Evidence in Divorce Cases

Evidence in Divorce Cases

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No one goes into a marriage expecting to end up in divorce court, but sometimes it’s best to part ways and move forward on a new path. In the best-case scenario, spouses agree to part amicably and then draft their settlement agreement and parenting schedule out of court with the help of lawyers and mediation. This results in an uncontested divorce and streamlines the process. Sadly, this is the exception rather than the rule.

Contested divorces are more common in Colorado and elsewhere in the U.S. Emotions run high in divorce cases when so much is at stake, including child custody, support, and the division of marital assets.

When a divorce case comes to court and a judge must make life-altering decisions for both spouses, it’s important to have tangible evidence supporting your claims and strengthening your case.

Your Denver divorce attorney is the best ally in identifying what evidence is admissible in a divorce hearing, but having a basic understanding of evidence in Colorado divorce cases can help.

Evidence in Divorce Cases

Financial Documentation

Financial evidence is essential to support your position in court not only for the equitable division of your marital assets but also when you’re seeking child support and/or spousal maintenance, or your spouse is seeking support from you. Financial evidence in divorce cases includes:

  • Tax forms and pay stubs
  • Bank records
  • Investment and retirement account records
  • Credit card statements
  • Mortgage statements or rental agreements
  • Evidence of monthly expenses including daycare and child education costs
  • Insurance information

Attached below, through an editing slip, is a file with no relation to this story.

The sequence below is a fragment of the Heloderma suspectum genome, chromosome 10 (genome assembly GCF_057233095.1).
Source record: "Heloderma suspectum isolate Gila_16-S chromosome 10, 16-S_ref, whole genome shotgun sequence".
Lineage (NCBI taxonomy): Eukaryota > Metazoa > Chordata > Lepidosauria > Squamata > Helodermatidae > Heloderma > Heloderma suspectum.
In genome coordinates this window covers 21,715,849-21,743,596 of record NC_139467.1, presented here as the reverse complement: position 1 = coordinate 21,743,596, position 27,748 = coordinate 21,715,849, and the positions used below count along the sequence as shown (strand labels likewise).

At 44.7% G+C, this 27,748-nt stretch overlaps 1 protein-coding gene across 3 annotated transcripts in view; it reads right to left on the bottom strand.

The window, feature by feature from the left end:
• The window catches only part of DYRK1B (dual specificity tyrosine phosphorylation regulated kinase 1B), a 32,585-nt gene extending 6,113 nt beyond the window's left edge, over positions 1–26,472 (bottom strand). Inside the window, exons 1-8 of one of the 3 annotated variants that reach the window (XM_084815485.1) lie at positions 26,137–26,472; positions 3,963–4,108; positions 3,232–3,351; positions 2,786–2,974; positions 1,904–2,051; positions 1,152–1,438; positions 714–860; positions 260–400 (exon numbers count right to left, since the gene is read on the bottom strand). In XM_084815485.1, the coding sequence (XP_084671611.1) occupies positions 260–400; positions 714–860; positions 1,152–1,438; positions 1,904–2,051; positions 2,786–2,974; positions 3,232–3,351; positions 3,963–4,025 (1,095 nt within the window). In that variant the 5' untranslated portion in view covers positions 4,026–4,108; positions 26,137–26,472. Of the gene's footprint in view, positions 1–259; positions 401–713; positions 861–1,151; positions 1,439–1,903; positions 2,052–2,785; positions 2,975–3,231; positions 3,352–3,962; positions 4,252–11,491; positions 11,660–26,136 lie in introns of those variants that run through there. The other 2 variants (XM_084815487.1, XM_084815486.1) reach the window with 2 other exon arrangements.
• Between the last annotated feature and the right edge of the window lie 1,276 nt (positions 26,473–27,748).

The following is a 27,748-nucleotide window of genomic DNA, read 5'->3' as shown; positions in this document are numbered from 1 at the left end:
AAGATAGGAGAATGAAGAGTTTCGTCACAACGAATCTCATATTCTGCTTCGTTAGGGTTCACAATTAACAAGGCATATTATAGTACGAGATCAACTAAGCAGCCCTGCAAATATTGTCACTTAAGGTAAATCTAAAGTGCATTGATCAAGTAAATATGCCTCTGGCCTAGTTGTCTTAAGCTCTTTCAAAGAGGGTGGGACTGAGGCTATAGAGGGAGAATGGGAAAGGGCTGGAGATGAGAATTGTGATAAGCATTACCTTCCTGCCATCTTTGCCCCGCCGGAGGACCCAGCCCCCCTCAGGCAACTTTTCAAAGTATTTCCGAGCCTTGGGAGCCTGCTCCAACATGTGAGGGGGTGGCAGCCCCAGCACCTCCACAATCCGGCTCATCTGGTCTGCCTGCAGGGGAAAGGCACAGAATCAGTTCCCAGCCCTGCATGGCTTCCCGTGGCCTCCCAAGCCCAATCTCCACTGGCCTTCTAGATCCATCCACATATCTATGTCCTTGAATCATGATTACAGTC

Your attorney may suggest other forms of financial documentation to support your side of contested financial issues. The rules of disclosure in Colorado also give you and your attorney full access to your spouse’s financial disclosure as well as the right to request further documents from a spouse.

Character Evidence

When it comes to child custody battles, character evidence is essential. In Colorado, seeking primary custody or the majority of parenting time requires proving to the court that it’s in the child’s best interest. In some cases, it may also include showing why custody with the other parent is not in the child’s best interest. Evidence for these contentious issues could include:

  • Witness testimony by someone with first-hand experience with one or both parents
  • Text messages
  • Videos
  • Screenshots of social media posts
  • Emails
  • Photos
  • Voicemail or answering machine recordings

It’s important to note that secret recordings are not admissible in court, but voicemail recordings are admissible as evidence because the individual leaving the message knows they’re being recorded and therefore does not have a reasonable expectation of privacy.

Other Types of Evidence Used in Divorce Cases

Spousal support (alimony) is another commonly contentious matter that comes before a judge in divorce courts in Colorado. Often one spouse believes the support-seeking spouse is fully capable of being self-supporting. Evidence for this type of divorce issue sometimes includes the following:

  • A copy of your spouse’s resume or other documents such as degrees and certifications, past employment records, and employee evaluations
  • Expert testimony from a vocational evaluator about the types of jobs the spouse could obtain to become fully self-supporting

Other evidence sometimes admitted in divorce cases could include police reports if a spouse engaged in illegal activity or domestic abuse.

Besides learning what types of evidence is useful and admissible in divorce cases, it’s also important to ask your attorney about the process used to enter each type of evidence under the Colorado Rules of Evidence law. You must show the court that each document or piece of digital evidence is authentic, admissible, and relevant to the case.